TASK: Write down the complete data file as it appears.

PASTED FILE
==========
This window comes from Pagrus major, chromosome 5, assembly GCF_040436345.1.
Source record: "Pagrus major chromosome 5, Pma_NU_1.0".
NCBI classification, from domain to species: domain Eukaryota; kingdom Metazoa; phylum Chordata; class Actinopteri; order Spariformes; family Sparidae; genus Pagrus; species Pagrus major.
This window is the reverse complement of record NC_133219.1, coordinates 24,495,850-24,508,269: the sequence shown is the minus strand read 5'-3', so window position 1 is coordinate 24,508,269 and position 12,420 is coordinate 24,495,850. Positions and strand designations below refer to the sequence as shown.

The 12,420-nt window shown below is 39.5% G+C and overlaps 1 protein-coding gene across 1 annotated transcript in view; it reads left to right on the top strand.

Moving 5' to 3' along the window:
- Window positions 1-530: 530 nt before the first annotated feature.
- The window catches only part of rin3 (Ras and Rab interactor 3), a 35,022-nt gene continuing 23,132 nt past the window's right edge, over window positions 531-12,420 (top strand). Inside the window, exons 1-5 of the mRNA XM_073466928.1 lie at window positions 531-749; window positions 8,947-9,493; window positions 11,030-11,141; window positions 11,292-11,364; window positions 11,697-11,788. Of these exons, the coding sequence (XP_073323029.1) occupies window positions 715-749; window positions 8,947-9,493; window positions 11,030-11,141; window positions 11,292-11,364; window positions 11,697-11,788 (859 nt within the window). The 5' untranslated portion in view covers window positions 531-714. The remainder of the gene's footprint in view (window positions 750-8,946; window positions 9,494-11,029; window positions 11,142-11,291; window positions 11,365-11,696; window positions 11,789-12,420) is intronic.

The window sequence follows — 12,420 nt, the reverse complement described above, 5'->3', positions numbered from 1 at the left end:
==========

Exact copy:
This window comes from Pagrus major, chromosome 5, assembly GCF_040436345.1.
Source record: "Pagrus major chromosome 5, Pma_NU_1.0".
NCBI classification, from domain to species: domain Eukaryota; kingdom Metazoa; phylum Chordata; class Actinopteri; order Spariformes; family Sparidae; genus Pagrus; species Pagrus major.
This window is the reverse complement of record NC_133219.1, coordinates 24,495,850-24,508,269: the sequence shown is the minus strand read 5'-3', so window position 1 is coordinate 24,508,269 and position 12,420 is coordinate 24,495,850. Positions and strand designations below refer to the sequence as shown.

The 12,420-nt window shown below is 39.5% G+C and overlaps 1 protein-coding gene across 1 annotated transcript in view; it reads left to right on the top strand.

Moving 5' to 3' along the window:
- Window positions 1-530: 530 nt before the first annotated feature.
- The window catches only part of rin3 (Ras and Rab interactor 3), a 35,022-nt gene continuing 23,132 nt past the window's right edge, over window positions 531-12,420 (top strand). Inside the window, exons 1-5 of the mRNA XM_073466928.1 lie at window positions 531-749; window positions 8,947-9,493; window positions 11,030-11,141; window positions 11,292-11,364; window positions 11,697-11,788. Of these exons, the coding sequence (XP_073323029.1) occupies window positions 715-749; window positions 8,947-9,493; window positions 11,030-11,141; window positions 11,292-11,364; window positions 11,697-11,788 (859 nt within the window). The 5' untranslated portion in view covers window positions 531-714. The remainder of the gene's footprint in view (window positions 750-8,946; window positions 9,494-11,029; window positions 11,142-11,291; window positions 11,365-11,696; window positions 11,789-12,420) is intronic.

The window sequence follows — 12,420 nt, the reverse complement described above, 5'->3', positions numbered from 1 at the left end: